Syria and the Obama Administration

Matthew RJ Brodsky writes an excellent review of US/Syrian relationship over the years in National Security Policy Proceedings Vol 2 – Center for Security Policy and ends with,

    One can only hope that the future doesn’t resemble February 2010. During that month the Assad regime rejected an IAEA request for a meeting; began importing sensitive nuclear-related military equipment from North Korea; exported Syrian-made Fateh-110 missiles to Hezbollah; began training the terrorist group in the use of SA-2 and SA-6 surface-to-surface missiles; mocked Hillary Clinton and the Obama administration with Ahmadinejad over dinner in Damascus; met with Hezbollah’s leader during lunch; vowed to strengthen its relationship with Tehran; pledged to continue support for the resistance; and threatened missile attacks against Israeli cities. It is an impressive litany to which the Obama administration responded by naming a new ambassador to Syria and lifting the State Department’s travel warning for the country.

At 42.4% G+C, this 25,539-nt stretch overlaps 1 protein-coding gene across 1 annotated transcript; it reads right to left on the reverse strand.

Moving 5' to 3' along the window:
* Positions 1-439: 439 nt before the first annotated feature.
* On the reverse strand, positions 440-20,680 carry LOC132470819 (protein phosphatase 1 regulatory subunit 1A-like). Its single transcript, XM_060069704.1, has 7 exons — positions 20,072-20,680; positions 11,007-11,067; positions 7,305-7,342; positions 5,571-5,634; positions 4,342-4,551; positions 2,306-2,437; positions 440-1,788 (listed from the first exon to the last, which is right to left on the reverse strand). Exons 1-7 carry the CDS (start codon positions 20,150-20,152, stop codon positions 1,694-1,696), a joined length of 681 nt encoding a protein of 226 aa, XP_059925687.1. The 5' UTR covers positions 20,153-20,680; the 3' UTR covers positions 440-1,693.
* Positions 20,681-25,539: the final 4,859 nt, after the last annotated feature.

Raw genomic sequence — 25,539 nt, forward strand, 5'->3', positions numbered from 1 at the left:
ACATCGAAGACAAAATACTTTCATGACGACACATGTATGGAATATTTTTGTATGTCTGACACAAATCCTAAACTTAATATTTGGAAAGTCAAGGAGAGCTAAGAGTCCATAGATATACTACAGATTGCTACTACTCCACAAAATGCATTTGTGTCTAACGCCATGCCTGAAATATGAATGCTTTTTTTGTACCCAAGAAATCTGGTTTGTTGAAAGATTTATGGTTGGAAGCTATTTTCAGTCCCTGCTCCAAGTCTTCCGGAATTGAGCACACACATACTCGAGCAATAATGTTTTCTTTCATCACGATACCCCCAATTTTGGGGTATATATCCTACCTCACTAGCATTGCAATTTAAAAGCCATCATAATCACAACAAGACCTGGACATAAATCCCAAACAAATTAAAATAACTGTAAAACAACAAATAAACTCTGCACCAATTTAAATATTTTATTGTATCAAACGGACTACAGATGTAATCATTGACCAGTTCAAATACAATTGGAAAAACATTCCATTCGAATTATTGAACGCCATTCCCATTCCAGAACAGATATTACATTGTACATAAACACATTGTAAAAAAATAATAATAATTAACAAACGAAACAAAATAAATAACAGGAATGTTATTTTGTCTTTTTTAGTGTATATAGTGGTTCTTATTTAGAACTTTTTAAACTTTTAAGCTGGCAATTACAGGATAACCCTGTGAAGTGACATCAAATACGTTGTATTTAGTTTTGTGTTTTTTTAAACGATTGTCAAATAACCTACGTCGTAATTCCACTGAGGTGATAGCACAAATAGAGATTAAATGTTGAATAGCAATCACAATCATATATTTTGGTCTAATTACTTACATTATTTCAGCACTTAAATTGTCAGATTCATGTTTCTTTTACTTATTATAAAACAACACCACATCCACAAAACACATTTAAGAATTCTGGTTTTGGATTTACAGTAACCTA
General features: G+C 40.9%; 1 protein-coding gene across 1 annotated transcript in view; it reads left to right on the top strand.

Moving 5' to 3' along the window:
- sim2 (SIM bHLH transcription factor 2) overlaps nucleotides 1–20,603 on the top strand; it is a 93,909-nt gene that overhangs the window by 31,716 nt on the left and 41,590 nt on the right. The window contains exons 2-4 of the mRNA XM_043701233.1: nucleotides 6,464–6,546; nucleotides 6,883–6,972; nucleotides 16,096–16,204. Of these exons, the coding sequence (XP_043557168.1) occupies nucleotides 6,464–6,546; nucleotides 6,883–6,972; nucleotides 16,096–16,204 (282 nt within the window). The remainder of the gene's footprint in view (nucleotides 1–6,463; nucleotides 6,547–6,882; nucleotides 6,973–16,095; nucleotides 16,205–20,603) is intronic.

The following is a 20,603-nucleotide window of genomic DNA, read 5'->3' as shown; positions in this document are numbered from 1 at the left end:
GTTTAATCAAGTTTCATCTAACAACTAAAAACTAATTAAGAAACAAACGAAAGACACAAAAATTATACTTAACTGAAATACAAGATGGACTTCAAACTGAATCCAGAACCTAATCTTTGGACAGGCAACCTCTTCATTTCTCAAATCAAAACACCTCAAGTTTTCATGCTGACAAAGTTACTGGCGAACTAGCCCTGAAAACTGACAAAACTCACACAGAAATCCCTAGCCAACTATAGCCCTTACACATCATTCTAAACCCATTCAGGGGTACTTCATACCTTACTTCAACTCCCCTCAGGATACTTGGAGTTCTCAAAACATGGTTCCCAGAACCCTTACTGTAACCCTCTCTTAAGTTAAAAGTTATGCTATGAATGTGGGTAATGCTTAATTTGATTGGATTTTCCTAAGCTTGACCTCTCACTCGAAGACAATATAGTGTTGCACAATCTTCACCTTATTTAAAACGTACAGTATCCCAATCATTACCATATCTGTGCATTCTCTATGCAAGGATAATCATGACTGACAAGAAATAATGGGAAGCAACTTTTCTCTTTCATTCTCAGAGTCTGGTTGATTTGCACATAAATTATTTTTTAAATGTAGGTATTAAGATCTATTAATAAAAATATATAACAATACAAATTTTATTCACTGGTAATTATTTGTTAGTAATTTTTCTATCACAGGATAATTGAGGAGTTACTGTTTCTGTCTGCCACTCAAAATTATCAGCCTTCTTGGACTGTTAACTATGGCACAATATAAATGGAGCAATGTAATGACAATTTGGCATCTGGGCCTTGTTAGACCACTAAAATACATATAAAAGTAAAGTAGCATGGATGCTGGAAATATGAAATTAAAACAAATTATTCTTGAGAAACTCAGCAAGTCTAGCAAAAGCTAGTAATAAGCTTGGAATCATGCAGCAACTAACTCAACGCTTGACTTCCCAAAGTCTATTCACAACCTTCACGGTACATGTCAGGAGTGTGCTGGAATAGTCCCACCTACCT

The Obama administration’s current policy towards the Assad regime is to hope Syria will change in exchange for gestures from Washington. Instead, the White House should learn from the experiences of successive US and Israeli governments. Syria’s importance in the Middle East stems not from its ability to play a constructive role in region, but rather from its ability to cause mischief and wreak havoc upon its neighbors.

    Furthermore, the argument made in Washington that aggressive diplomacy with Syria was tried and failed and now engagement and incentives must be the order of the day, is false. Neither a carrot nor stick approach has been fully explored. And one thing is certain: Syria’s rogue behavior is not the result of Washington’s diplomatic communications skills; it is the result of strategic calculations and decisions made by Damascus.

    The Obama administration should be ratcheting up the pressure on the Assad regime rather than easing its pain. Syria should be presented with difficult choices that will unequivocally and irreversibly demonstrate that it has changed its worldview and behavior, before being presented with rewards for empty promises.

September 4, 2010 | Comments »

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